But in order to heal, we have to feel our feelings. We have to acknowledge them and we have to name them. You may have past traumas besides just teaching and the stress of this career change that impacts how you navigate fear, what you feel you need from a career, how you view success, or why you may believe that your worthiness is defined by your career title.

Is Fear Playing a Role?

Maybe a new job isn’t what you need, but fear and anxiety might be still playing a big part of it. Fear may be holding you back from doing something that you know is best for you.

Maybe it’s holding you back from seeing a therapist.. maybe it’s holding you back from fixing your relationship with yourself… maybe fear is holding you back from starting a side hustle, or making new adventures, or going on that vacation alone, or voicing your concerns at the next PD, or breaking up with a toxic friend, or leaving your school for a neighboring district, or running for office and shaking up the local politics scene.

Fear is an emotion that we are supposed to feel, and overcoming the emotion of fear and pushing past it, is where growth comes from. This year, I’m going to continue on my new path and I choose to be bold and try scary things. And I ask that you do the same. I hope that you’re going to join me in 2022. I want you to pick one big, scary thing that you know in your heart is good for you but you have been too afraid to try.

Committing to Facing Your Fears

I’ve heard from so many teachers that don’t tell anyone about their journey in case they change their minds, only to have wasted months of networking opportunities once they finally commit., I’ve heard from countless people who say that they put off joining the Teacher Career Coach Course for months longer than they should have, because they knew that investing would make them “truly committed” and then they regretted the time wasted.

I don’t want you to sit around and wait for whatever it is that you are wanting to do. I want you to be bold and brave and follow your heart, and I want you to take action so that you know you are serious. If it is personal or private, tell one person that you truly trust what you plan to do.

You have to release the intention, you have to put it out into the universe, and you have to hold yourself accountable to not let fear hold you back when things get hard if you truly, truly, truly know that this change is for the better for you.

In Closing

Also, before I end the episode, being transparent about my struggle with alcoholism was something that I was terrified to do as well. But it helps keep me accountable. I know that some of you may think less of me after this. But it is part of my journey. I hope that it can help any audience members who noticed similar behaviors in themselves find the support that they need.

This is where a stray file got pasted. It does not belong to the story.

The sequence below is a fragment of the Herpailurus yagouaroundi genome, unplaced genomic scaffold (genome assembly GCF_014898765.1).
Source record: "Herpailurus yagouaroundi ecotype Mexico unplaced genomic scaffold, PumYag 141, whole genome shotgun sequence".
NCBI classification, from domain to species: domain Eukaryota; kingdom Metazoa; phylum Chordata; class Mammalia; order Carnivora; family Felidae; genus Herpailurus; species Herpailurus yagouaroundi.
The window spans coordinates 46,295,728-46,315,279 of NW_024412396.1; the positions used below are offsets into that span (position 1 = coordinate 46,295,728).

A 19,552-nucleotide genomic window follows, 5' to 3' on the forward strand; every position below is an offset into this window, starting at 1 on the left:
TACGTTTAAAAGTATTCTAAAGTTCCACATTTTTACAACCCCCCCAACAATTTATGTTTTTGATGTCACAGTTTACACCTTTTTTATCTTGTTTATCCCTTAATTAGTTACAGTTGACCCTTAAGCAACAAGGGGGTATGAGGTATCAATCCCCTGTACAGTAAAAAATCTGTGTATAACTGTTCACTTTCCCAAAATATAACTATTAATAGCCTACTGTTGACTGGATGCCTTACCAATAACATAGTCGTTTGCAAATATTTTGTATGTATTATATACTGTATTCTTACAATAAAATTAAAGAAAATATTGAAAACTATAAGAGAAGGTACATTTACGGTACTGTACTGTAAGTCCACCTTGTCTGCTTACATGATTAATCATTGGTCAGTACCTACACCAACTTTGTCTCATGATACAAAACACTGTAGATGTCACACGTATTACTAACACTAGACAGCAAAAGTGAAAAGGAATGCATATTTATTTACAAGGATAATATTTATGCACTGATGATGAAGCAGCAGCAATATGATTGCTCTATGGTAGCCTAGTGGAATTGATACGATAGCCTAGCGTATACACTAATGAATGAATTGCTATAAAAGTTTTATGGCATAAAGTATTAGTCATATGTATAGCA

If anything that I said resonated with you, one of the books that truly changed my life was, This Naked Mind by Annie Grace. It’s great for anybody who is struggling and really needs to overcome the fear of missing out when it comes to socializing without alcohol.

Lastly, thank you for allowing me to use the space to be vulnerable, accepting me with my flaws, and growing into a better and stronger version of yourself alongside with me. I’m so excited for you and your journey this year. I can’t wait to see where you go with it. I’ll see you on the very next episode of The Teacher Career Coach Podcast.

If you’re thinking of leaving teaching . . .

If you’re just beginning to think about leaving teaching, brainstorming other options is a great place to start. But if you’re like many others, teaching was your only plan – there never was a Plan B. You might feel at a loss when it comes to figuring out what alternatives are out there.

Start with our free quiz, below, to get alternative job options for careers that really do hire teachers!

What career outside the classroom is right for YOU? Free Quiz

Taking the First Steps to a New Career

If you’ve already taken our quiz, it may be time for the next steps. I want to help you get some clarity in the options available to you. To know EXACTLY what you need to do (and not do) in order to get your foot in the door. This knowledge may help quell some of the anxiety you feel about the big changes that come with a new job.

One of the biggest mistakes that I see teachers make is that they try to navigate this process alone. Often, they put off “researching” until the very last minute. Which sets them up for a very stressful application season – trying to juggle teaching, figuring out a resume, researching jobs, and hoping to nail down some interviews before signing next year’s contract.

You don’t have to do this on your own.

If you are considering a career change from teaching, I have a resource that can help you today. With the help of an HR expert with over 10 years of experience, I’ve created a guide to support you in the early stages of your transition out of the classroom.

In the Career Transition Guide, I’ll walk you through the factors to consider and answer those first-step planning questions including:

Career Transition Guide
  • A compiled list of over 40 careers that teachers can transition into
  • An overview of how to read job descriptions
  • How to evaluate the risk of leaving a full-time teaching job for the unknown
  • Example translations from classroom-to-corporate resumes
  • A checklist of everything you’ll need to do for your career transition (so you know you aren’t missing anything!)
  • and more…

Take the first steps on your path to a new career now for only $19 $9!


or click here to learn more

Step out of the classroom and into a new career, The Teacher Career Coach Course